American Academy of Emergency Medicine

So You Want To Start a Group

by George M. Innes, MD FAAEM

Times are changing and many hospital administrators are realizing that if they want a solid emergency medicine group they have to kick out the contract groups and allow local physicians to join together and form democratic practices. This is giving many of us an opportunity to start up practices. This is great for us and our patients. There is one problem however-no one showed us how to do it. We are physicians, not MBA's. To put together a group we must plan ahead if we are to be successful. The following is some of the steps I had to go through to start my new group, Emergency Medicine Consultants, PC in Watertown, NY

The first step in starting a group is identifying a hospital that would benefit from a change in management in the Emergency Department. National groups are infamous for promising administrators that they will recruit qualified, full-time emergency physicians to staff their departments. It is not long before the administration realizes that this is not what actually occurs. Instead of full-time physicians they get a parade of moonlighters who are brought in from all over the country. The medical staff does not get a group that they work with and know. They don't get a group that will be involved with hospital committees and projects. They do get last-minute credentialing problems, holes in the schedule, and complaints from the medical staff, emergency department nurses, and patients. These are the hospitals that are ready for change. It usually takes no more than giving options to the CEO.

To be able to know what you can offer you must review what is happening now in the hospital. Several statistics need to be obtained. You should request from the hospital a breakdown of the annual Emergency Department visits for the last three years. What percent were admissions? What is the breakdown by insurance carrier type? Does anyone else see patients in the ED other than the emergency group? Are there any trends in how these numbers have been changing over this period of time? If a hospital's volume is falling or if managed care is changing practice habits, your view of the potential revenues from the group must also be recalculated.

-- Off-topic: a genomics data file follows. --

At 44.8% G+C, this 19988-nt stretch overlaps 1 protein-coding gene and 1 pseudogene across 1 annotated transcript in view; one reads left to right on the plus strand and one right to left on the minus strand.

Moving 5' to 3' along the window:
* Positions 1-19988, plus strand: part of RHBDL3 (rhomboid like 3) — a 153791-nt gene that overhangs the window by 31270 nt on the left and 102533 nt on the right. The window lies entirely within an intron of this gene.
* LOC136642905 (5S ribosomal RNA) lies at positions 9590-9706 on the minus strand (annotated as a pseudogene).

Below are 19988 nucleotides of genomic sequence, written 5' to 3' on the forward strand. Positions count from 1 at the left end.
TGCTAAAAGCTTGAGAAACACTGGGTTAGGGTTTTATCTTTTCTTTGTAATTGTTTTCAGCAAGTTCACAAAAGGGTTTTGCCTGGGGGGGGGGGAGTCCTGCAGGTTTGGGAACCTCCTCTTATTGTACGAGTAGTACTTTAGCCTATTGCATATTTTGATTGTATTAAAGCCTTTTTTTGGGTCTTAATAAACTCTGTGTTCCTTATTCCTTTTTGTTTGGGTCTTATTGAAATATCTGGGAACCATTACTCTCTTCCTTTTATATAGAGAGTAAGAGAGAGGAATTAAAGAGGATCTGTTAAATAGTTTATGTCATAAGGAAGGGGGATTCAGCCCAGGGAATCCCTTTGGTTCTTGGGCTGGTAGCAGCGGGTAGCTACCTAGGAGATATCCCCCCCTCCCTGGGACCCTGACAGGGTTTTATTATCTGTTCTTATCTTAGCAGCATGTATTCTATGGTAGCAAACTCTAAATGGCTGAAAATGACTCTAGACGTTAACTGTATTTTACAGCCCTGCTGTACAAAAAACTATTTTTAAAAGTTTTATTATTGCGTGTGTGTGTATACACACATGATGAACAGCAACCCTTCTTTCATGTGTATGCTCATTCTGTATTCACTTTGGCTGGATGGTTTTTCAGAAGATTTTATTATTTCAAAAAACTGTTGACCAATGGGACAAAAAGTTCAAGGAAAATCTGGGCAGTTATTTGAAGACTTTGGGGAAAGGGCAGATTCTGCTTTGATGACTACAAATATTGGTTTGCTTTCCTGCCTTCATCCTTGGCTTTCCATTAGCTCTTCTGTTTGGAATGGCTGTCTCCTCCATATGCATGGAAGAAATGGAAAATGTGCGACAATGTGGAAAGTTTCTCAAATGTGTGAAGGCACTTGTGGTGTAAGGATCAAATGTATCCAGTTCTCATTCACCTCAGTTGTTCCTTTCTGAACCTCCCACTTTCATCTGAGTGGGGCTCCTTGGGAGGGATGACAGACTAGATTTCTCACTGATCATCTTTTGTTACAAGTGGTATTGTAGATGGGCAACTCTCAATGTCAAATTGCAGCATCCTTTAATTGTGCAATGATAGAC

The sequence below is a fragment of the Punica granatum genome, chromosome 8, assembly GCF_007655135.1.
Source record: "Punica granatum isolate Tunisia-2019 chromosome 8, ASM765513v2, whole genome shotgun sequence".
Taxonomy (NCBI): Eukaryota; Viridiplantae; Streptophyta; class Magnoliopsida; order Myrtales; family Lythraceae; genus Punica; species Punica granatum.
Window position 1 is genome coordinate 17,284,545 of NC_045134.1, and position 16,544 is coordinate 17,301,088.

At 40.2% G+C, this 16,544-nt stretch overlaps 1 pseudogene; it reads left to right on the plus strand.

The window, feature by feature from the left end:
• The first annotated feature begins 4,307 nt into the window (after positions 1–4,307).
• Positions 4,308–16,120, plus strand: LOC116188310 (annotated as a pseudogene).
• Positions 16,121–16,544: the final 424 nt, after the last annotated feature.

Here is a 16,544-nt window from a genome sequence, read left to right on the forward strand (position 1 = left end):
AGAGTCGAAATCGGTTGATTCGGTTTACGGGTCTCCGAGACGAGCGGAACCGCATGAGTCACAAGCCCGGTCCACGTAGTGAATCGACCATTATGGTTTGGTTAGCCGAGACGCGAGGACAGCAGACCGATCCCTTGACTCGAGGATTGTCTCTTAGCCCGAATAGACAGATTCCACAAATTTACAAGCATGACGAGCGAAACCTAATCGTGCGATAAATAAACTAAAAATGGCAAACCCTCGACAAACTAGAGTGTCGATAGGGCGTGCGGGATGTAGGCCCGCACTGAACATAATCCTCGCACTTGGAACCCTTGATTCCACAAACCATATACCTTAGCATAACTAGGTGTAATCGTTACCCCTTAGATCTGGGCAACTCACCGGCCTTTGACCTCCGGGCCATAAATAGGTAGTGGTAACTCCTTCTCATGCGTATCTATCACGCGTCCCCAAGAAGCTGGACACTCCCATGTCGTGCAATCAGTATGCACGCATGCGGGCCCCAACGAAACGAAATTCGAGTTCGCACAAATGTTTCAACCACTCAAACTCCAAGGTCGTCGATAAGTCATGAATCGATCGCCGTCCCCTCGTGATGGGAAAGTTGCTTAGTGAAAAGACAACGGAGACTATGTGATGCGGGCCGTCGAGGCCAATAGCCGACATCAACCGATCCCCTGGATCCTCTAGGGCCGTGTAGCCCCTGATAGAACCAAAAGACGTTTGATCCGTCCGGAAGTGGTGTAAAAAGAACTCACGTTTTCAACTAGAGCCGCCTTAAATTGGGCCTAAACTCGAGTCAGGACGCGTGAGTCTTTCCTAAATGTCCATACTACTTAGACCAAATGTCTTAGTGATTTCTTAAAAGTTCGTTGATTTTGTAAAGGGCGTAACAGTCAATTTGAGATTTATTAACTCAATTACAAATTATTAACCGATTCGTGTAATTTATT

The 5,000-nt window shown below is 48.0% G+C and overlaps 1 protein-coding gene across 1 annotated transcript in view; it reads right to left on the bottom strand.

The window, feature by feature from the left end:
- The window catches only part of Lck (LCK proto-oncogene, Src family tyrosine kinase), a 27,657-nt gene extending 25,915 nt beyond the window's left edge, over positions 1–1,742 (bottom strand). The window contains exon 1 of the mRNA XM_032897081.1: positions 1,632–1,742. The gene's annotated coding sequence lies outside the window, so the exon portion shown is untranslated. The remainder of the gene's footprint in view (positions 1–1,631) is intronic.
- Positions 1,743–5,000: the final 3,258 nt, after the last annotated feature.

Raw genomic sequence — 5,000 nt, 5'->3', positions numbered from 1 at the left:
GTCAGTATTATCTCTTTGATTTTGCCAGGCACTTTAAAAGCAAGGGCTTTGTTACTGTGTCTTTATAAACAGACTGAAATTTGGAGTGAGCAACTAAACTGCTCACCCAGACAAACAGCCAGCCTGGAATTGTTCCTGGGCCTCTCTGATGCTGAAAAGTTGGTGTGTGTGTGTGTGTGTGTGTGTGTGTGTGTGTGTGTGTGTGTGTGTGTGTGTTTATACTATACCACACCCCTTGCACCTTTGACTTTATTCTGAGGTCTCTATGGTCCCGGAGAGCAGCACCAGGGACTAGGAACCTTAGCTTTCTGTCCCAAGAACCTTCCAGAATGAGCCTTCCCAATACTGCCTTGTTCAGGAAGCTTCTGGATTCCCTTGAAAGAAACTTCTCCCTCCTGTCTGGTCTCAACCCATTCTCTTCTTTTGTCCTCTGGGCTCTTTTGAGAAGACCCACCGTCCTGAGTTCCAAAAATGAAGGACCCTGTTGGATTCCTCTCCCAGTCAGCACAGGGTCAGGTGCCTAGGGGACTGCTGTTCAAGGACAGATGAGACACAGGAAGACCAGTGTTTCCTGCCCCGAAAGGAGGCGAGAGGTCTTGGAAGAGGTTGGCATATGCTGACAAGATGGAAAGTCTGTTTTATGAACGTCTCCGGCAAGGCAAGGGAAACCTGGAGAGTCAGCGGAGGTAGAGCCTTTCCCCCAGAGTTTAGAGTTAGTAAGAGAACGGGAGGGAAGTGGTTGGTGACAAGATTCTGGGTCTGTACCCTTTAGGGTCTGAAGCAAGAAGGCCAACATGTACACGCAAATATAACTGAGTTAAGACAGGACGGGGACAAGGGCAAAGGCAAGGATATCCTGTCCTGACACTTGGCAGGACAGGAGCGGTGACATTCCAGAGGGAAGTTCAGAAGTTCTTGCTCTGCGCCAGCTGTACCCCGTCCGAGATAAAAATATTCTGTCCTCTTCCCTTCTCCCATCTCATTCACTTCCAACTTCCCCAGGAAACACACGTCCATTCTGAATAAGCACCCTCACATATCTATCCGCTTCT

Billing can be an easy thing to handle if you have the right group working for you. Many billing consultants are available to assist you in calculating projected revenues. Many make the mistake in picking the group that promises the highest revenue. This may just be false hope (a sort of bait and switch) or may be a group that promotes up-coding to a point where you're at great risk of an audit. Remember it's your assets that are at risk. You could also be banned from the Medicare program if you are convicted of fraudulent billing even if you personally had no part in the actual coding of the charts.

A billing group should be chosen first based on reputation. There are many good groups out there with strong histories of delivering what they estimated without resorting to fraudulent billing. You

must have complete trust in the person you will be working with. Your financial future and the future of your group depends on it. Other factors to take into consideration include location, cost, and other services. My agent, Asterino & Associates, was willing to provide me with practice management and accounting services that were very valuable to me.

After picking a billing agent, have them audit a sample of charts (usually 3-4 weeks worth) from scattered months in the year. They can double check the patient mix against the numbers the hospital has given you. A charge per patient can then be estimated. This will allow you to calculate annual revenues. This service is usually provided for free by the billing agent if you agree to consider them when you actually take over the contract.

The more difficult part is calculating what your costs will be. You must analyze what the going rate for an Emergency Physician is in you area. You must also add in the cost of a benefit package which can run up to 25-30% of your total labor costs. Add to that recruitment fees of $15-20K per doctor if you use a national recruitment firm. You must also add in the cost of billing (14-15% of receivables), legal ($5-10K startup then $1K annually), accounting ($1-2K) and miscellaneous fees ($5K).

The difference between the two will be your profit or shortfall. Don't be upset if you find there is a shortfall. Most ED's in my state require stipends from the hospital. This money can be negotiated for plus a marginal profit. A good, solid group is worth the investment of a smart CEO. Just be sure you can support your calculations and present them to the CEO in a clear, concise fashion. Don't cut yourself short. Remember there will be times that physicians stay late. Unexpected costs can also arise. Don't negotiate yourself to a point where you have no safety buffer.